How to Grow and Care for Cape Honeysuckle

cape honeysuckle

The Spruce / Adrienne Legault

Cape honeysuckle (Tecoma capensis) is a rambling broadleaf evergreen shrub, native to South Africa, often grown in warm climates as a flowering shrub or liana, where its blazing orange hues provide winter color and sweet nectar attract hummingbirds. Common name aside, this is not a true honeysuckle (Linicera spp.), but rather a close relative of trumpet creeper, belonging to the same Bignoniaceae family. This easy-to-grow plant has pinnately compound leaves with five to nine diamond-shaped leaflets. As a shrub, it grows up to 10 feet tall, but it can also ramble as a climbing vine as much as 30 feet or more. From fall to spring, it produces clusters of trumpet-shaped yellow, apricot, red, or orange flowers.

Cape honeysuckle is a fast-grower that can grow anywhere from 13- to 25-inches tall in its first year after a successful spring planting.

Common Name Cape honeysuckle
Botanical Name Tecoma capensis
Family Bignoniaceae
Plant Type Flowering broadleaf evergreen shrub
Mature Size 3-10 ft. tall as a shrub, 25-30 ft. long as a vine
Sun Exposure Full, partial
Soil Type Well-drained
Soil pH Acidic to alkaline (5.0–8.0)
Bloom Time Fall to spring
Flower Color Yellow, red, orange, peach
Hardiness Zone 9-11 (USDA); may survive in zone 8 with protection
Native Area South Africa
cape honeysuckle in a garden

The Spruce / Adrienne Legault

cape honeysuckle

The Spruce / Adrienne Legault

cape honeysuckle

The Spruce / Adrienne Legault

closeup of cape honeysuckle

The Spruce / Adrienne Legault

Cape Honeysuckle Care

There aren't many problems with this plant. If your zone gets some frost, this can cause damage to the leaves and branches. You may run across problems with too little or too many nutrients, which is usually most apparent in weak or sparse foliage. There may be other environmental problems like leaf scorch. Overall, though, this shrub should stay happy and healthy over its lifetime with little maintenance.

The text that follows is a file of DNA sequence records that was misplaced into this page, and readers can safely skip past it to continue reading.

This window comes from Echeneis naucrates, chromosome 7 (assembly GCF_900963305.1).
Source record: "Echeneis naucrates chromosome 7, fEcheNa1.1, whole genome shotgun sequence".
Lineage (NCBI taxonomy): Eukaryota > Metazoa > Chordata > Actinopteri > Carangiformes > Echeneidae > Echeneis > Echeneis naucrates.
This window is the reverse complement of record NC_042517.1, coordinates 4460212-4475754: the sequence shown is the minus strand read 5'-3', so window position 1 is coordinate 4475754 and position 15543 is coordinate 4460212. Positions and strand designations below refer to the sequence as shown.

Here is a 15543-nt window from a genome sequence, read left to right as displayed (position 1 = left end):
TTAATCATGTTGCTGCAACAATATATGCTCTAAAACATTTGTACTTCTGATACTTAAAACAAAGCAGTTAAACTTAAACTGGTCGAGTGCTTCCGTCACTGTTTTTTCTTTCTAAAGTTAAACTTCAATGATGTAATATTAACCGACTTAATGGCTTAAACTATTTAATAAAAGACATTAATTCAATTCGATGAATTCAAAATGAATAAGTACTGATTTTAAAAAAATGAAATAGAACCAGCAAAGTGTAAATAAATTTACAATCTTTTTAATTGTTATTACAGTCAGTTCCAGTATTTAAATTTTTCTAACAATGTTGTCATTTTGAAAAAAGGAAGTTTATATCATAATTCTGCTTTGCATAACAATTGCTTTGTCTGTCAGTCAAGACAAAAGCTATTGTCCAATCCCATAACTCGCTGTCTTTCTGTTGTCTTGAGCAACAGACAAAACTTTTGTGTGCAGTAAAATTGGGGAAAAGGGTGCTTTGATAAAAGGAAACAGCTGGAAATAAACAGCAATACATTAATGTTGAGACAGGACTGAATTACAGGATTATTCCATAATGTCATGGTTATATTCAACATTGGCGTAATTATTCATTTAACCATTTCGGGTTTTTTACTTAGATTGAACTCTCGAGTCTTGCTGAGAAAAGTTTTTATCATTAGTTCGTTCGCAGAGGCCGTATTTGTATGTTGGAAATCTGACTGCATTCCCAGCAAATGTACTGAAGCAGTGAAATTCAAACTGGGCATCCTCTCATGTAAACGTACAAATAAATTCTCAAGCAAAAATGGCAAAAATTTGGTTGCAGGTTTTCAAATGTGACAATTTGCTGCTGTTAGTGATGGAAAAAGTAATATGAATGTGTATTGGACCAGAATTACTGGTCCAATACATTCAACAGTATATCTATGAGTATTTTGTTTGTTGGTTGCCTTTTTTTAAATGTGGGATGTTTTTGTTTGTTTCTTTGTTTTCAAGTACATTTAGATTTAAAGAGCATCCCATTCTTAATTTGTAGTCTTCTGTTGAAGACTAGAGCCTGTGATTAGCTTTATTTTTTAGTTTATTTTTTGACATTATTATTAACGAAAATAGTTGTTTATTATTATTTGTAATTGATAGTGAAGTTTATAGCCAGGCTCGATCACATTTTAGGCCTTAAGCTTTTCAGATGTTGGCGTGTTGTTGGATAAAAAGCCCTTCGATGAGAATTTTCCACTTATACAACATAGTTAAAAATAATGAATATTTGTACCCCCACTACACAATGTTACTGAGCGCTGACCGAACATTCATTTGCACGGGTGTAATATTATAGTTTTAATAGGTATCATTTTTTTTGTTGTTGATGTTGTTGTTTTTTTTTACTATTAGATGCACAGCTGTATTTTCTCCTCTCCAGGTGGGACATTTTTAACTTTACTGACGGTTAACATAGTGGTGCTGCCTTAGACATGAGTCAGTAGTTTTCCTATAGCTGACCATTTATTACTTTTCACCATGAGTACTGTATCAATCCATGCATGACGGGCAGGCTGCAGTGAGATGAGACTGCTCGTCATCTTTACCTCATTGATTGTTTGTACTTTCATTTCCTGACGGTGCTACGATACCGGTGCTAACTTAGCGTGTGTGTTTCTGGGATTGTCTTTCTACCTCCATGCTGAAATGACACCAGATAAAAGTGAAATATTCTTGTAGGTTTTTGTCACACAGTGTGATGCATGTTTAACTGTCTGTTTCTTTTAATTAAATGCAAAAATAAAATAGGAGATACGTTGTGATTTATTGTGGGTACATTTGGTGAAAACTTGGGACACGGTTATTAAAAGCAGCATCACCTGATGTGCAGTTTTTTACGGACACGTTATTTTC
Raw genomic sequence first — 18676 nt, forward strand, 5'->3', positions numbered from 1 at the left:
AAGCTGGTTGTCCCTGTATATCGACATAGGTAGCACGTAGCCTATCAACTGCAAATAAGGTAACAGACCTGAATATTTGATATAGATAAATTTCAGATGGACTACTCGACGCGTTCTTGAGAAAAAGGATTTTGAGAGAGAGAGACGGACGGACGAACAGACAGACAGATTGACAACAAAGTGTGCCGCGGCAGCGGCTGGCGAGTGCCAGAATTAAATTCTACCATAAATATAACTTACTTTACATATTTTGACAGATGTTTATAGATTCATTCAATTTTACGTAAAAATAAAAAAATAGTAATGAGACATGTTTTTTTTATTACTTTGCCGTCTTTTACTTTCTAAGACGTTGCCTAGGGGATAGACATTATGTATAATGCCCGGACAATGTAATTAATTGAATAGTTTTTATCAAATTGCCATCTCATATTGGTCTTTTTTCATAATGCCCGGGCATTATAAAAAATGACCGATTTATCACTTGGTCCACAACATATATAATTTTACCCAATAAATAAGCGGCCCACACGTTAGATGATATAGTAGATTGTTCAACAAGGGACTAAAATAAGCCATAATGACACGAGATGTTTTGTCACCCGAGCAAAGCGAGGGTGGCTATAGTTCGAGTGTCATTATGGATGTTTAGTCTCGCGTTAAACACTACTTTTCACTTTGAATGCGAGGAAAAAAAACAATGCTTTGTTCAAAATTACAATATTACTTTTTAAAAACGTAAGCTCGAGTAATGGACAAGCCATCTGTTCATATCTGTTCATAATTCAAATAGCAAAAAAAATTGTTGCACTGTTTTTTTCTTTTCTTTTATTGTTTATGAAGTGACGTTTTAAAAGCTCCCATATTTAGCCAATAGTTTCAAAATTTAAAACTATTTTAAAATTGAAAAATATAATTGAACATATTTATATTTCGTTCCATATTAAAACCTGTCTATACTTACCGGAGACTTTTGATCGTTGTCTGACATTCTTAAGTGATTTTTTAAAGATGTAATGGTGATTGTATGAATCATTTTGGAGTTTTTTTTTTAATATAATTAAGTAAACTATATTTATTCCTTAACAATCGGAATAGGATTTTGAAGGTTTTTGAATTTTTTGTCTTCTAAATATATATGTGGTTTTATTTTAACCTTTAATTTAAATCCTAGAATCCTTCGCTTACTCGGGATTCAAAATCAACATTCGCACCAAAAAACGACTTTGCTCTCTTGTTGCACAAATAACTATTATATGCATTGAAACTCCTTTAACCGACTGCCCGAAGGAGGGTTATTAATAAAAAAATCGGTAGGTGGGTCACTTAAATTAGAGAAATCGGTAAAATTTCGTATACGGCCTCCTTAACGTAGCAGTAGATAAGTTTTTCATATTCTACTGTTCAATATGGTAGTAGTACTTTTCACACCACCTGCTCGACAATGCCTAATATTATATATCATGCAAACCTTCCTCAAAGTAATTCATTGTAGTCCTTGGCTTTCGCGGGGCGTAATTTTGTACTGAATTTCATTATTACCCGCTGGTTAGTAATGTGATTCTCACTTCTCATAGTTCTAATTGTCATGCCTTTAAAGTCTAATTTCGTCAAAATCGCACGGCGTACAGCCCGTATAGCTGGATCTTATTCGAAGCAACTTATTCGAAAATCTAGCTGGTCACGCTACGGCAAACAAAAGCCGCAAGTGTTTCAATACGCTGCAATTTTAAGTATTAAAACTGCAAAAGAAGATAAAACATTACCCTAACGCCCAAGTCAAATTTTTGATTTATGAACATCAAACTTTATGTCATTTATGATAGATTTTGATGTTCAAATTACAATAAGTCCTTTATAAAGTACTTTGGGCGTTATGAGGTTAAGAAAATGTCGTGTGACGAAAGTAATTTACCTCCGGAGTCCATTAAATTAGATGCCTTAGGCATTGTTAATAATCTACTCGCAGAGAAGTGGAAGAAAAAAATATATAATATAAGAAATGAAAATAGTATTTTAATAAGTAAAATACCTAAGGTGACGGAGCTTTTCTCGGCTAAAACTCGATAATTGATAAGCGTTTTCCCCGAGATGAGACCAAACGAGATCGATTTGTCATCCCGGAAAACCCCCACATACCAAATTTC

Cape honeysuckle is a tropical plant that grows well in full sun or partial shade. In its native habitat, Cape honeysuckle is often found growing in dappled light in the forest understory. In extremely hot climates, it may actually do better in partial shade locations. The denser the shade, however, the less vigorous the blooming.


This plant does well in almost any soil type provided it is well-drained. Don't fret about the pH of your soil too much, as this plant can handle both acidic and alkaline soils. It also grows well in salty locations like coastal regions.


Water your Cape honeysuckle weekly (about 1 inch) if you are growing it in full sun, or just once or twice a month if it is in shade. After a year of regular watering, the roots should be established enough to provide drought tolerance.

Temperature and Humidity

Cape honeysuckle is a tropical plant that thrives in hardiness zones 9–11. It is heat and drought tolerant, but its branches and leaves tend to die back at temperatures under 25 degrees Fahrenheit.


If you've tested the soil and determined it is lacking in nutrients, go ahead and feed it annually with a balanced fertilizer. In most cases, though, feeding is not needed for this vigorous grower.

Types of Cape Honeysuckle